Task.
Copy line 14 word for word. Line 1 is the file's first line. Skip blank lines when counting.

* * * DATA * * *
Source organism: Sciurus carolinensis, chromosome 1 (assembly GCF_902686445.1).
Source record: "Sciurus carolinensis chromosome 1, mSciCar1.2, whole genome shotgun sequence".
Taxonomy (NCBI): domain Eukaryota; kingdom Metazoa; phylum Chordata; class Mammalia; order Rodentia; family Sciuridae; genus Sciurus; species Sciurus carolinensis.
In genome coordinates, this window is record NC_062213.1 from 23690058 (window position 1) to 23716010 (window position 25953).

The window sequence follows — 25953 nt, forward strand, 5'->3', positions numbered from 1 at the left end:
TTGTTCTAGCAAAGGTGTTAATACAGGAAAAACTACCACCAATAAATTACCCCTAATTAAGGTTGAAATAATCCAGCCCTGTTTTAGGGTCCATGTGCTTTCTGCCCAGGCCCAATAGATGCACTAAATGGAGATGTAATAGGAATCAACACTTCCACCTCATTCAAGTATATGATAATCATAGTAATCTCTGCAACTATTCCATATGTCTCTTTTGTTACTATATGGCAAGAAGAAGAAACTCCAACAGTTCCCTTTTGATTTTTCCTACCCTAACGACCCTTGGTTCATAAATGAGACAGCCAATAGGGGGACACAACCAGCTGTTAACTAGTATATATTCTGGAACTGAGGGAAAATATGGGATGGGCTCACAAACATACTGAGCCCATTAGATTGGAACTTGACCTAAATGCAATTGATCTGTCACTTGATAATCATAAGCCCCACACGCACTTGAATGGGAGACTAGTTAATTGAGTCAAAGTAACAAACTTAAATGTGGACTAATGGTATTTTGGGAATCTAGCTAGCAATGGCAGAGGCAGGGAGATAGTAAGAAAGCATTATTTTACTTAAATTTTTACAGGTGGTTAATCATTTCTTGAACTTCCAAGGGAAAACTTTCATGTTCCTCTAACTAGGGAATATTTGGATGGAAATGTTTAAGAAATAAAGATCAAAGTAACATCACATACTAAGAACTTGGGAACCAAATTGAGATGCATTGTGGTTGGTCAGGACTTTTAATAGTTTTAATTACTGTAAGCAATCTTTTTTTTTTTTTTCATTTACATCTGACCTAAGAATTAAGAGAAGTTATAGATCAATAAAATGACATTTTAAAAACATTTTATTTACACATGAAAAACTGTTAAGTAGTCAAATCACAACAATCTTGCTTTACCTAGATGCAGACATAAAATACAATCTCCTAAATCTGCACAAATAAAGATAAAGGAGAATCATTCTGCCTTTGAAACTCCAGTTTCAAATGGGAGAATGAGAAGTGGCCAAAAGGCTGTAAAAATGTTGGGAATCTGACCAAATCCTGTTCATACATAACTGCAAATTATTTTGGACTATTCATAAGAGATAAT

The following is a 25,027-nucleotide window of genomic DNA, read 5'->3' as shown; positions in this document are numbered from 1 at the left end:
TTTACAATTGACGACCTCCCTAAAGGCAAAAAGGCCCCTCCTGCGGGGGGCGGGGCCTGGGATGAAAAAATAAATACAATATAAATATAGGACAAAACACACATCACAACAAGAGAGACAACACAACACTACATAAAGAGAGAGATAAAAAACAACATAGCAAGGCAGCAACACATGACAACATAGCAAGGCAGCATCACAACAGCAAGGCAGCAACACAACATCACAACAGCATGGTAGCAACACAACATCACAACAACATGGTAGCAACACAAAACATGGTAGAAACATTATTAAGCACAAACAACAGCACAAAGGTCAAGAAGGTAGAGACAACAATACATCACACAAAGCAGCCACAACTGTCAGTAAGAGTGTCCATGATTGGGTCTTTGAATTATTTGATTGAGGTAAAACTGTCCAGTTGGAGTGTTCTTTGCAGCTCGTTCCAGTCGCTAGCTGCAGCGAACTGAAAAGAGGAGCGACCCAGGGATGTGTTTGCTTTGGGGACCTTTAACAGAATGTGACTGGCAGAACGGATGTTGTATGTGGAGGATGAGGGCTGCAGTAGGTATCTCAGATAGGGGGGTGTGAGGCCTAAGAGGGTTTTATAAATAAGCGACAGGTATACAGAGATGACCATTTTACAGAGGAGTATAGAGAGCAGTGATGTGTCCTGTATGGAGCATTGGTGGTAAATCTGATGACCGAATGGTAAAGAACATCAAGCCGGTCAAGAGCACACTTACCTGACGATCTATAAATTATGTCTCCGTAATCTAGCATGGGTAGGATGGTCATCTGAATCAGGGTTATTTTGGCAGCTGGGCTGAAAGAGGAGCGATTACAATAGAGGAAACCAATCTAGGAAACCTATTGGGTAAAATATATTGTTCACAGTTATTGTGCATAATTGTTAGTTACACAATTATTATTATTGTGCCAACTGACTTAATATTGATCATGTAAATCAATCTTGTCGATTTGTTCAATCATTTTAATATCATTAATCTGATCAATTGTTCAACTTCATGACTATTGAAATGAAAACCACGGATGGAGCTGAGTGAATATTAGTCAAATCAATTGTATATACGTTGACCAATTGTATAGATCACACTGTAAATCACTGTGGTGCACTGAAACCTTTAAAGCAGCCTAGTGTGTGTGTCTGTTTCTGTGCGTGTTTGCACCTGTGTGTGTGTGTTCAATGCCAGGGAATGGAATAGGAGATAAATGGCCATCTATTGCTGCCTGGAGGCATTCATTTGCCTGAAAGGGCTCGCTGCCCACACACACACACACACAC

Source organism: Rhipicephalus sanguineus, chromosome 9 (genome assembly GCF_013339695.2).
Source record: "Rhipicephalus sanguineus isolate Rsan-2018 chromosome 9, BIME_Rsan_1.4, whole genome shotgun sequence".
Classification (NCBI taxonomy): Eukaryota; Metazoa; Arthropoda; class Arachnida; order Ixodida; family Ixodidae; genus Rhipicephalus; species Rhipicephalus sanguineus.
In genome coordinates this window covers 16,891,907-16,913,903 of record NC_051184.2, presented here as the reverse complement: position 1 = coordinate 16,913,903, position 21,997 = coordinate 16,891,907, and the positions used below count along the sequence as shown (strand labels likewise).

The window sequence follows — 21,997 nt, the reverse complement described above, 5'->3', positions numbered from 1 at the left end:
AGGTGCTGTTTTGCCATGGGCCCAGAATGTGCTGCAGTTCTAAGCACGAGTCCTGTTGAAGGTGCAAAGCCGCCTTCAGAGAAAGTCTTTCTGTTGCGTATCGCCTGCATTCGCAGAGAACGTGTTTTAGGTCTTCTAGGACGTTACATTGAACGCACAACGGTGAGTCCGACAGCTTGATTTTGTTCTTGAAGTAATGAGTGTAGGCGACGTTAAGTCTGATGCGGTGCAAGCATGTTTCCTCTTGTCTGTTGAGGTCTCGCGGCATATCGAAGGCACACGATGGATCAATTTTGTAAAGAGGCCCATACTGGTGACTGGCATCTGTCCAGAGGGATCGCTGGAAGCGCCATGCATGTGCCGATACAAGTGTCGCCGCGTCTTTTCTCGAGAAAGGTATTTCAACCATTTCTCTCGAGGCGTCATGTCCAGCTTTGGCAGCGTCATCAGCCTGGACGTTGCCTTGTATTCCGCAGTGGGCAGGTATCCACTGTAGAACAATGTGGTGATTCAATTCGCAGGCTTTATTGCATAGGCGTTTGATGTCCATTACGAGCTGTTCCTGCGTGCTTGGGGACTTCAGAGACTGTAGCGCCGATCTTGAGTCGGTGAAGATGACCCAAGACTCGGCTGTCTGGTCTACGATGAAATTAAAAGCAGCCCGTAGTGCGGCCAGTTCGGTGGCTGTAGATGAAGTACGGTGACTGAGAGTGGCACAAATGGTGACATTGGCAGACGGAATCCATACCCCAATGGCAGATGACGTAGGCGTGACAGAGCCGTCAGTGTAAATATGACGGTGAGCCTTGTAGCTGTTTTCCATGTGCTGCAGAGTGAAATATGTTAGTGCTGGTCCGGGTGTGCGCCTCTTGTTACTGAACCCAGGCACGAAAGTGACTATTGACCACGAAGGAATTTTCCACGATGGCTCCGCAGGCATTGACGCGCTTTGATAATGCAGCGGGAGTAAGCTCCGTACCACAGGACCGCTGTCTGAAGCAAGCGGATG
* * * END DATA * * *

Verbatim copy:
AGGTGCTGTTTTGCCATGGGCCCAGAATGTGCTGCAGTTCTAAGCACGAGTCCTGTTGAAGGTGCAAAGCCGCCTTCAGAGAAAGTCTTTCTGTTGCGTATCGCCTGCATTCGCAGAGAACGTGTTTTAGGTCTTCTAGGACGTTACATTGAACGCACAACGGTGAGTCCGACAGCTTGATTTTGTTCTTGAAGTAATGAGTGTAGGCGACGTTAAGTCTGATGCGGTGCAAGCATGTTTCCTCTTGTCTGTTGAGGTCTCGCGGCATATCGAAGGCACACGATGGATCAATTTTGTAAAGAGGCCCATACTGGTGACTGGCATCTGTCCAGAGGGATCGCTGGAAGCGCCATGCATGTGCCGATACAAGTGTCGCCGCGTCTTTTCTCGAGAAAGGTATTTCAACCATTTCTCTCGAGGCGTCATGTCCAGCTTTGGCAGCGTCATCAGCCTGGACGTTGCCTTGTATTCCGCAGTGGGCAGGTATCCACTGTAGAACAATGTGGTGATTCAATTCGCAGGCTTTATTGCATAGGCGTTTGATGTCCATTACGAGCTGTTCCTGCGTGCTTGGGGACTTCAGAGACTGTAGCGCCGATCTTGAGTCGGTGAAGATGACCCAAGACTCGGCTGTCTGGTCTACGATGAAATTAAAAGCAGCCCGTAGTGCGGCCAGTTCGGTGGCTGTAGATGAAGTACGGTGACTGAGAGTGGCACAAATGGTGACATTGGCAGACGGAATCCATACCCCAATGGCAGATGACGTAGGCGTGACAGAGCCGTCAGTGTAAATATGACGGTGAGCCTTGTAGCTGTTTTCCATGTGCTGCAGAGTGAAATATGTTAGTGCTGGTCCGGGTGTGCGCCTCTTGTTACTGAACCCAGGCACGAAAGTGACTATTGACCACGAAGGAATTTTCCACGATGGCTCCGCAGGCATTGACGCGCTTTGATAATGCAGCGGGAGTAAGCTCCGTACCACAGGACCGCTGTCTGAAGCAAGCGGATG